June 15, 2024

Oceanitan Baby Food Manufacturer Receives FDA Warning Letter

Oceanitan baby food manufacturer received an FDA warning letter after a consumer complaint was filed about an infant contracting a botulism infection. An inspection found that these ready to eat baby food products that are packaged in reduced oxygen packaging are adulterated because they were “prepared, packed, or held under insanitary conditions whereby they may have become contaminated with filth or rendered injurious to health.” That facility is located at 2937 East Pico Boulevard in Los Angeles, California.

Oceanitan Infant Food Manufacturer Receives FDA Warning Letter

The FDA inspectors also found that there were significant violations of the labeling regulations for foods, which means the baby foods were misbranded, and the owner in charge did not comply with preventive controls provisions of the Current Good Manufacturing Practice, Hazard Analysis, and Risk-Based Preventative Controls for Human Food regulation.

The FDA found that the company’s hazard analysis did not identify and evaluate known or reasonably foreseeable hazards to determine whether there were any problems requiring a preventive control for this refrigerated ready to eat baby food. More specifically, the firm did not identify and evaluate bacterial growth and/or toxin formation due to reduced oxygen packaging. Clostridium bacteria species grow in reduced oxygen environments, and one of those, Clostridium botulinum, produces the botulism toxin.

Inspectors also noted that the company did not have adequate controls in place for bacterial growth and/or toxin formation due to reduced oxygen packaging. The maximum value for temperature in the event of loss of power or a natural disaster is not sufficient to control for the hazard of Clostridium botulinum formation in this type of product. One cooler that stored baby food was at a temperature of 42.4°F. Another cooler was at 46.0°F according to the FDA’s calibrated thermometer, while the firm’s thermometer registered 39.0°F. The firm stated that their dial thermometer in that cooler is not calibrated. Nonproteolytic Clostridium botulinum can grow and produce a deadly toxin after two days when temperatures are between [redacted].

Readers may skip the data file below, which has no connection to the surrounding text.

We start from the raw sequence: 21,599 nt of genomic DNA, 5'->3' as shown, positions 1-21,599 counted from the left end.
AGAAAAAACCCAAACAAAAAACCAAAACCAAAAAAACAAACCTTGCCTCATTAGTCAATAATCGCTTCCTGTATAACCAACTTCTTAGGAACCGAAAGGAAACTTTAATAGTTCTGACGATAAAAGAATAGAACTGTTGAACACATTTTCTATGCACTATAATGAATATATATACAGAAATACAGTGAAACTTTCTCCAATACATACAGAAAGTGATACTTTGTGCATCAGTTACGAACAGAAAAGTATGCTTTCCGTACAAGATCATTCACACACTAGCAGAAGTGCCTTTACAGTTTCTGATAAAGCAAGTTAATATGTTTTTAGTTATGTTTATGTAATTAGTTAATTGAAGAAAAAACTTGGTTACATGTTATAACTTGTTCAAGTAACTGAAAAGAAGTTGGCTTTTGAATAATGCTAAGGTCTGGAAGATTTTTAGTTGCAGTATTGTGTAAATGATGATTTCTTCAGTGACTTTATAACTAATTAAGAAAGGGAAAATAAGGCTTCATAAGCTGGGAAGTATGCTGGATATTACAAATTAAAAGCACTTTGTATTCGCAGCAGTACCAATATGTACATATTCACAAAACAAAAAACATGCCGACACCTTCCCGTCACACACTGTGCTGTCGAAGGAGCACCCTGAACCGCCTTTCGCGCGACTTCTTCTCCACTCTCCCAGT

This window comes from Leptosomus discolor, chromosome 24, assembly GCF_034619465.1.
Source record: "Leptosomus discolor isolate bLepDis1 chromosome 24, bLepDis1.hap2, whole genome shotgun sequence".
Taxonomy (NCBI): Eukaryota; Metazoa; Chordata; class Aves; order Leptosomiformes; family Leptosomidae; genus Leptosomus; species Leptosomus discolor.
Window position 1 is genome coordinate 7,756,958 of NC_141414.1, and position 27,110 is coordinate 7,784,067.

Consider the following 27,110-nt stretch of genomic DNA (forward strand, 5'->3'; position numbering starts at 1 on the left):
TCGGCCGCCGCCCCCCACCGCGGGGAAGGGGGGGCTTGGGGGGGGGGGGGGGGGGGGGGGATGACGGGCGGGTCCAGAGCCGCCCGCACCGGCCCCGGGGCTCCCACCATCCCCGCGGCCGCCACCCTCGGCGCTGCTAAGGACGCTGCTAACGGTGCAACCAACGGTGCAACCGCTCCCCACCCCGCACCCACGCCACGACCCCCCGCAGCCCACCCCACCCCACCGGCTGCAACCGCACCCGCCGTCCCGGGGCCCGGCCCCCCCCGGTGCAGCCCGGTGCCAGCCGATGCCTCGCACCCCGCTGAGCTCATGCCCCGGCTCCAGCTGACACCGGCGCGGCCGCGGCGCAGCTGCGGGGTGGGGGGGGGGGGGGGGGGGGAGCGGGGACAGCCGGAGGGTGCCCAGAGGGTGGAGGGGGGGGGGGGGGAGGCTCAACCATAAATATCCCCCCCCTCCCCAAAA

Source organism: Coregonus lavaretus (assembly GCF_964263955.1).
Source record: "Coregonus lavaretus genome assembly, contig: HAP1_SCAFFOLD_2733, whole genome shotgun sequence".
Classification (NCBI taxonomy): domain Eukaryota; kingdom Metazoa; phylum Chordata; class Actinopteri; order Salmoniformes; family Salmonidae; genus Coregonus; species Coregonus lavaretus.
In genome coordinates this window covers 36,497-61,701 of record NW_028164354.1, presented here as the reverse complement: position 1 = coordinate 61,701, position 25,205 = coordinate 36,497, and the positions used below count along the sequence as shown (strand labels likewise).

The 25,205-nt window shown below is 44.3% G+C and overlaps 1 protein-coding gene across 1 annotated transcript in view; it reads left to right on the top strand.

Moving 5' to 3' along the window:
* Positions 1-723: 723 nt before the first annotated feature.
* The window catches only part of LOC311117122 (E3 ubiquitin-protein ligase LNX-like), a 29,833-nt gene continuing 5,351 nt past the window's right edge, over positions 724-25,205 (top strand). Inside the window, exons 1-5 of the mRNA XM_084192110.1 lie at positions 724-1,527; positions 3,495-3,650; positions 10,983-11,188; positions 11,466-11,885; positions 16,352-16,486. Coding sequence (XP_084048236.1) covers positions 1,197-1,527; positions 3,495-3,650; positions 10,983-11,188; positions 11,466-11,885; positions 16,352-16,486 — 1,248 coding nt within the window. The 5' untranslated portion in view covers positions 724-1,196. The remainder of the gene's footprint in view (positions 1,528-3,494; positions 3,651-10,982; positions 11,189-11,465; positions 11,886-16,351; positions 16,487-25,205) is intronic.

Non-toxin forming Clostridium botulinum was detected in a sample of the baby food, and Clostridium beijerinckii was detected in another sample.

Listeria monocytogenes is another potential problem. When the cooked ingredients were exposed to the environment at post-cooking steps, the baby food products did not receive a lethal treatment that would significantly minimize pathogens. Recontamination with environmental pathogens is a “known or reasonable foreseeable hazard.”

The FDA also found that the plant was not constructed in a way so that floors, walls, and ceilings could be adequately cleaned and kept in good repair. An investigator observed water dripping from the condenser unit in a cooler where jars are filled, creating standing water on the floor. Standing water can be a Listeria monocytogenes hazard.

The company has responded to the FDA, but that agency still has questions about the manufacturing process and labeling requirements, including stating net quantity in each package, and not declaring water as an ingredient. The company also did not provide validation for inactivation of Listeria monocytogenes at the identified parameters.

The names of the Oceanitan baby food were not provided in the warning letter, but was redacted throughout, as were many mentions of temperature, although the letter does mention Bell Pepper Apple Bowl as an item.

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